KNOCKING IT DOWN: The council's old administration building in Maryborough will be demolished and a new one built in town after a council vote at their January meeting.
KNOCKING IT DOWN: The council's old administration building in Maryborough will be demolished and a new one built in town after a council vote at their January meeting. Blake Antrobus

Rebuilding M'boro's heart: Admin centre to be demolished

IT COULD be the most ambitious move the council has made in the Heritage City in years.

After months of deliberating over its fate, the council's 50-year-old Kent St administration building will be demolished and a new home for council staff will be built in the Maryborough CBD.

Councillors unanimously approved the decision at yesterday's council meeting.

The move could breathe new life into the Heritage City's business precinct and provide a windfall for struggling shop-fronts within the CBD.

The decision was brought to the council after a feasibility report identified major structural issues with the building.

Deputy Mayor Darren Everard said the council would seek tenders on the demolition of the building, and said it was time to "plan for the future” of the administration hub in the CBD.

"It's come out of necessity,” Cr Everard said.

"The building has too many issues and the costs to repair would be significant.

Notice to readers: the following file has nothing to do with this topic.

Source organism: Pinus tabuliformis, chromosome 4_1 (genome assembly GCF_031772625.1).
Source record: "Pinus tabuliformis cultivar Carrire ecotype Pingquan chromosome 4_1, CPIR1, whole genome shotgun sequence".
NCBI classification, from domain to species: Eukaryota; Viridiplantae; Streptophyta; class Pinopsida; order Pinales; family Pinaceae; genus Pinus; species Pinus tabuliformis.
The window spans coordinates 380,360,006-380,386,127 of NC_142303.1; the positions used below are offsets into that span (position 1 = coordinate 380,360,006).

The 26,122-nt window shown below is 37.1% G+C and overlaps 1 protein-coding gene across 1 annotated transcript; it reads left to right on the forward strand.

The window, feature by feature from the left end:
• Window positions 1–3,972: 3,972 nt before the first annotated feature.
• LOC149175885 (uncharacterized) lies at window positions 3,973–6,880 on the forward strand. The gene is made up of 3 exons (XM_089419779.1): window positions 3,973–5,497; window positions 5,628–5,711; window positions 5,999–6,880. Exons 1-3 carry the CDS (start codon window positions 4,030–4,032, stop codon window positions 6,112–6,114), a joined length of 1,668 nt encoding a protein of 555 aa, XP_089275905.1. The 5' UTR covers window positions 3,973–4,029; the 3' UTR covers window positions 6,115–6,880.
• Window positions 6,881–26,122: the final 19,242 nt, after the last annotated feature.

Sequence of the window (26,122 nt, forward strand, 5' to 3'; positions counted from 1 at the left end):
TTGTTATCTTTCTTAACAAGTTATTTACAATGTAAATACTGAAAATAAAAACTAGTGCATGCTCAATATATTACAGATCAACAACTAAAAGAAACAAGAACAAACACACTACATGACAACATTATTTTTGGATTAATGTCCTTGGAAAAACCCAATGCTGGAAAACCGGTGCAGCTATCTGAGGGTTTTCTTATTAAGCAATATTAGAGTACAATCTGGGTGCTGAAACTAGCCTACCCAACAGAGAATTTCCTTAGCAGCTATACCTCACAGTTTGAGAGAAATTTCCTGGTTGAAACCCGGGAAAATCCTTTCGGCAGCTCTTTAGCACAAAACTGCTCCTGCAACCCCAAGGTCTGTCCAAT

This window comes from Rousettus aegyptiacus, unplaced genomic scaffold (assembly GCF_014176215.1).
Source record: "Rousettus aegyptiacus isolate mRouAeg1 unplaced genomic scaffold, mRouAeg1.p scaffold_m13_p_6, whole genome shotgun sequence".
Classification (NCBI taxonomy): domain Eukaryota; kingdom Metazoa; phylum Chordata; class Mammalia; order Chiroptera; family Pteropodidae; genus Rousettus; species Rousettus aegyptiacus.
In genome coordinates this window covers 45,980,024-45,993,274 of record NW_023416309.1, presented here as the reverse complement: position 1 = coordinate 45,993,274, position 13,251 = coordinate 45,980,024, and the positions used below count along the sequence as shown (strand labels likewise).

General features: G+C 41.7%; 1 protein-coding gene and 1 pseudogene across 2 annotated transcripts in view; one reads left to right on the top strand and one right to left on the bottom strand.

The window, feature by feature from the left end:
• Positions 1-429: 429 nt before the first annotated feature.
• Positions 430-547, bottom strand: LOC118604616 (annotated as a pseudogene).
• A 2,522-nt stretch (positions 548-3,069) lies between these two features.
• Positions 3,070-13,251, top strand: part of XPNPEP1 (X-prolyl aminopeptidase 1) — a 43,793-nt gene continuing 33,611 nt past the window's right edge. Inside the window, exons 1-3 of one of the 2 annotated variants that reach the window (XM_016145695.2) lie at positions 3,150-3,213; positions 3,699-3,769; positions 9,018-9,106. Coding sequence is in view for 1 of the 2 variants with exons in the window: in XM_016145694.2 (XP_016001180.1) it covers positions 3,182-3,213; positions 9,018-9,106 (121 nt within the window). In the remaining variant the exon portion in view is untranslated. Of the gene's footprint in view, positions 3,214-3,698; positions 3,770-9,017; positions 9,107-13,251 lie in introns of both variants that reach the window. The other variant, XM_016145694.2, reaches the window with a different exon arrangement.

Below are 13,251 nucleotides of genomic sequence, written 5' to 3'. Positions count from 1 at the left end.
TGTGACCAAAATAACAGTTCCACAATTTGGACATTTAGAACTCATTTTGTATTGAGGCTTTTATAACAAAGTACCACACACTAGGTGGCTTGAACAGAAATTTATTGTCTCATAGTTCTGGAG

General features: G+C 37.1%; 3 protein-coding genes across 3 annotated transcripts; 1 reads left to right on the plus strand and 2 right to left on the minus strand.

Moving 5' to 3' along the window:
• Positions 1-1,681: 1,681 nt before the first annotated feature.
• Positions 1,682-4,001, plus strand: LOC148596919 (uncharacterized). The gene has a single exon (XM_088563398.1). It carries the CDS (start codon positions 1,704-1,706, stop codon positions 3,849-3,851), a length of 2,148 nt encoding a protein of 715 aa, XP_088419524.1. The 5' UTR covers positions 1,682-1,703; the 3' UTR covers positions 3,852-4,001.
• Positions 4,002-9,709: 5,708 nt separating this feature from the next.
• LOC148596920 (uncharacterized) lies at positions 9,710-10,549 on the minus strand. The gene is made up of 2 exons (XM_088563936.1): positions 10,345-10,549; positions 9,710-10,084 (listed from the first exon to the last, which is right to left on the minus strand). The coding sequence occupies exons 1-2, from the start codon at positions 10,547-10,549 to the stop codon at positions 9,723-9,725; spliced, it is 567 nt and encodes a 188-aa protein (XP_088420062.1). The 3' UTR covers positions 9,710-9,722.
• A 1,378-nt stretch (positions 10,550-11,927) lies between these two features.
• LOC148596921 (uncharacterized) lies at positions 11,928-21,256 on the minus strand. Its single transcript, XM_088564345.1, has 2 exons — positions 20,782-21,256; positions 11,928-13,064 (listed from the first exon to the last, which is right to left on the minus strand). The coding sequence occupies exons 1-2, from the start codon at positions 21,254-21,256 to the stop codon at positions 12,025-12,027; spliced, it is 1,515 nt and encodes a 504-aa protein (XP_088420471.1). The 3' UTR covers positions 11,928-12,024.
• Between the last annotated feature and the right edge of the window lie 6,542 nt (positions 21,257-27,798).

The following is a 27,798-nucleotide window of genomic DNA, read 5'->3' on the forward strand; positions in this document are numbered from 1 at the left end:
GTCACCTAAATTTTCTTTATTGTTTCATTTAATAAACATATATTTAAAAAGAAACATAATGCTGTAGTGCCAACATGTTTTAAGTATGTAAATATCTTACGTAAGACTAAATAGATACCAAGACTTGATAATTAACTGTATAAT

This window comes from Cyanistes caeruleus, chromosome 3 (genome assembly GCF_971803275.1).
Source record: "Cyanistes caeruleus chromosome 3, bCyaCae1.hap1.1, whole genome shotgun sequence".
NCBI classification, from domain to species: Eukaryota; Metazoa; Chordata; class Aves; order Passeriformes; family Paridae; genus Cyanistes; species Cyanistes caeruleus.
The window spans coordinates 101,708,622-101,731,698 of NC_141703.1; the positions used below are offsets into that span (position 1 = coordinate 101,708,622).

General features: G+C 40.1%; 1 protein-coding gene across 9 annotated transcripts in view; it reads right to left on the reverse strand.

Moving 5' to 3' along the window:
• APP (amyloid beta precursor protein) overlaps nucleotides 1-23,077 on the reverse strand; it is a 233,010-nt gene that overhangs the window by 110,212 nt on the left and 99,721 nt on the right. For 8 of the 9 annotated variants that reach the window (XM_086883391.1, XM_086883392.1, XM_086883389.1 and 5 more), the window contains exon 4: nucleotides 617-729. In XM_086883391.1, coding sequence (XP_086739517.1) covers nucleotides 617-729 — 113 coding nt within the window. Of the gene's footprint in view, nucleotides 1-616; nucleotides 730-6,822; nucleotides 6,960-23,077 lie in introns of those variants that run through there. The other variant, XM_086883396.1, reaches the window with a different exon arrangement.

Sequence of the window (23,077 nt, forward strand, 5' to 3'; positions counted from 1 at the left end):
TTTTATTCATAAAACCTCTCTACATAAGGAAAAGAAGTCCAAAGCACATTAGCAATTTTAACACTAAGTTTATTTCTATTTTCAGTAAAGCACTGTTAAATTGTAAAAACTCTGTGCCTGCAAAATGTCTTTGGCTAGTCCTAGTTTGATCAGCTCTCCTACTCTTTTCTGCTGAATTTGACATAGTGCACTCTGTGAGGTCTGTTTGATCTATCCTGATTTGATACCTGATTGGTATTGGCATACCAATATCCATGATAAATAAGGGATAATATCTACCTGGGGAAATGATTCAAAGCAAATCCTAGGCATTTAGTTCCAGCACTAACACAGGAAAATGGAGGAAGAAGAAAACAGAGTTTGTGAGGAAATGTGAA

"But the building that will be constructed will be a building to take the region into the future.”

A new location for the new administration building has not been chosen.

Cr Everard said the wish of the council was to keep the building in the CBD area and to make it easier for people to access.

"It's important from an economic point of view, staff supporting local businesses,” he said.

Documents from Keystone Architects, who were hired by the council to undertake a feasibility report into the building's future, reveal the construction of a new building would be "more expensive” than a partial demolition.

However, the documents claim a new building represents "the best long-term value”.

"A new building will have a longer life and be more flexible than a refurbishment of the existing building,” the documents claim.

"It will... have more street appeal and be a proper civic building befitting the region's council.”

The same report revealed the main access ramp was not compliant with council codes and there were problems with sanitary plumbing inside the building.

Estimated costs to refurbish the building stand about $4.3 million, while the demolition and rebuilding options are over $6.8 million.

Staff were moved to a temporary office on Adelaide St after major issues, including asbestos, electrical problems and structural deficiencies were detected during air-conditioning work in December 2017.



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